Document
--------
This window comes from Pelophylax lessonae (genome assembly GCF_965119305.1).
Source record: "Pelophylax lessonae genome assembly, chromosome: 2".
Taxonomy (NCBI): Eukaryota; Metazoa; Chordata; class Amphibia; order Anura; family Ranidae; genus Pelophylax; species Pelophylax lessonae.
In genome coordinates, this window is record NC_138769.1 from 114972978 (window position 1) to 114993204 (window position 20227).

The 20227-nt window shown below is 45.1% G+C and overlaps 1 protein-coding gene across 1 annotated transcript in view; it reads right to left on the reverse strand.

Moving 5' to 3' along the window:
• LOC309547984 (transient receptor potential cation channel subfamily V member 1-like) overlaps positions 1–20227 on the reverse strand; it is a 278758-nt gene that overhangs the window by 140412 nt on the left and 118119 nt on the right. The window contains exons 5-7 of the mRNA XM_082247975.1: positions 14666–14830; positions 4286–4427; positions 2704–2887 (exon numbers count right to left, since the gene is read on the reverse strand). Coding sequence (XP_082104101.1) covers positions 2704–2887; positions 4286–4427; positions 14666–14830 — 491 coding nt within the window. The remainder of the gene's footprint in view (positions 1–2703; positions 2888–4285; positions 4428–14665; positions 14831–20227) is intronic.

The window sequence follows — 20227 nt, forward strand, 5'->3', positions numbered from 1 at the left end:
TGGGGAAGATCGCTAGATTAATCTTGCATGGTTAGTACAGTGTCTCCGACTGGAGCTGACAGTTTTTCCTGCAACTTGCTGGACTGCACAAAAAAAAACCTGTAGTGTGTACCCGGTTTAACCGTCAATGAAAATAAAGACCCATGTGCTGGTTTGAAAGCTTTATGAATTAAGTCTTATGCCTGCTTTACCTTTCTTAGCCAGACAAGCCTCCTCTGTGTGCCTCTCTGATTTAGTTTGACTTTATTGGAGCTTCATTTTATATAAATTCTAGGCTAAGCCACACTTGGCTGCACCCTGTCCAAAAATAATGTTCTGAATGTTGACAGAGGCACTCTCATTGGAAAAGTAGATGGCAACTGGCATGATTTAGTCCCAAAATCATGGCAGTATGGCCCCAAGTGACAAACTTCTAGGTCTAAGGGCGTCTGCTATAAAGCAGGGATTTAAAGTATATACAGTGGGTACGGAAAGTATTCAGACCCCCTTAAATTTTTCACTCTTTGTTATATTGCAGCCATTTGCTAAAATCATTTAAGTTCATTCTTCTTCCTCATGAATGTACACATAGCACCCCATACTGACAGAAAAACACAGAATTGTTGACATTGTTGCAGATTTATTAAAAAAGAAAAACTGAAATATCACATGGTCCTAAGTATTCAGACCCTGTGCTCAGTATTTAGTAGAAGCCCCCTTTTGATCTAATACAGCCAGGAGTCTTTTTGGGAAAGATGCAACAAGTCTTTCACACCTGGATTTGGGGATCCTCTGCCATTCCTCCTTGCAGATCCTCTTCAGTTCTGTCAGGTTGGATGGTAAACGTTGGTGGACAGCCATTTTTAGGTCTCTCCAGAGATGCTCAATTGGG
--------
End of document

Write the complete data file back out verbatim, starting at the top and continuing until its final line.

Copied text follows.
This window comes from Pelophylax lessonae (genome assembly GCF_965119305.1).
Source record: "Pelophylax lessonae genome assembly, chromosome: 2".
Taxonomy (NCBI): Eukaryota; Metazoa; Chordata; class Amphibia; order Anura; family Ranidae; genus Pelophylax; species Pelophylax lessonae.
In genome coordinates, this window is record NC_138769.1 from 114972978 (window position 1) to 114993204 (window position 20227).

The 20227-nt window shown below is 45.1% G+C and overlaps 1 protein-coding gene across 1 annotated transcript in view; it reads right to left on the reverse strand.

Moving 5' to 3' along the window:
• LOC309547984 (transient receptor potential cation channel subfamily V member 1-like) overlaps positions 1–20227 on the reverse strand; it is a 278758-nt gene that overhangs the window by 140412 nt on the left and 118119 nt on the right. The window contains exons 5-7 of the mRNA XM_082247975.1: positions 14666–14830; positions 4286–4427; positions 2704–2887 (exon numbers count right to left, since the gene is read on the reverse strand). Coding sequence (XP_082104101.1) covers positions 2704–2887; positions 4286–4427; positions 14666–14830 — 491 coding nt within the window. The remainder of the gene's footprint in view (positions 1–2703; positions 2888–4285; positions 4428–14665; positions 14831–20227) is intronic.

The window sequence follows — 20227 nt, forward strand, 5'->3', positions numbered from 1 at the left end:
TGGGGAAGATCGCTAGATTAATCTTGCATGGTTAGTACAGTGTCTCCGACTGGAGCTGACAGTTTTTCCTGCAACTTGCTGGACTGCACAAAAAAAAACCTGTAGTGTGTACCCGGTTTAACCGTCAATGAAAATAAAGACCCATGTGCTGGTTTGAAAGCTTTATGAATTAAGTCTTATGCCTGCTTTACCTTTCTTAGCCAGACAAGCCTCCTCTGTGTGCCTCTCTGATTTAGTTTGACTTTATTGGAGCTTCATTTTATATAAATTCTAGGCTAAGCCACACTTGGCTGCACCCTGTCCAAAAATAATGTTCTGAATGTTGACAGAGGCACTCTCATTGGAAAAGTAGATGGCAACTGGCATGATTTAGTCCCAAAATCATGGCAGTATGGCCCCAAGTGACAAACTTCTAGGTCTAAGGGCGTCTGCTATAAAGCAGGGATTTAAAGTATATACAGTGGGTACGGAAAGTATTCAGACCCCCTTAAATTTTTCACTCTTTGTTATATTGCAGCCATTTGCTAAAATCATTTAAGTTCATTCTTCTTCCTCATGAATGTACACATAGCACCCCATACTGACAGAAAAACACAGAATTGTTGACATTGTTGCAGATTTATTAAAAAAGAAAAACTGAAATATCACATGGTCCTAAGTATTCAGACCCTGTGCTCAGTATTTAGTAGAAGCCCCCTTTTGATCTAATACAGCCAGGAGTCTTTTTGGGAAAGATGCAACAAGTCTTTCACACCTGGATTTGGGGATCCTCTGCCATTCCTCCTTGCAGATCCTCTTCAGTTCTGTCAGGTTGGATGGTAAACGTTGGTGGACAGCCATTTTTAGGTCTCTCCAGAGATGCTCAATTGGG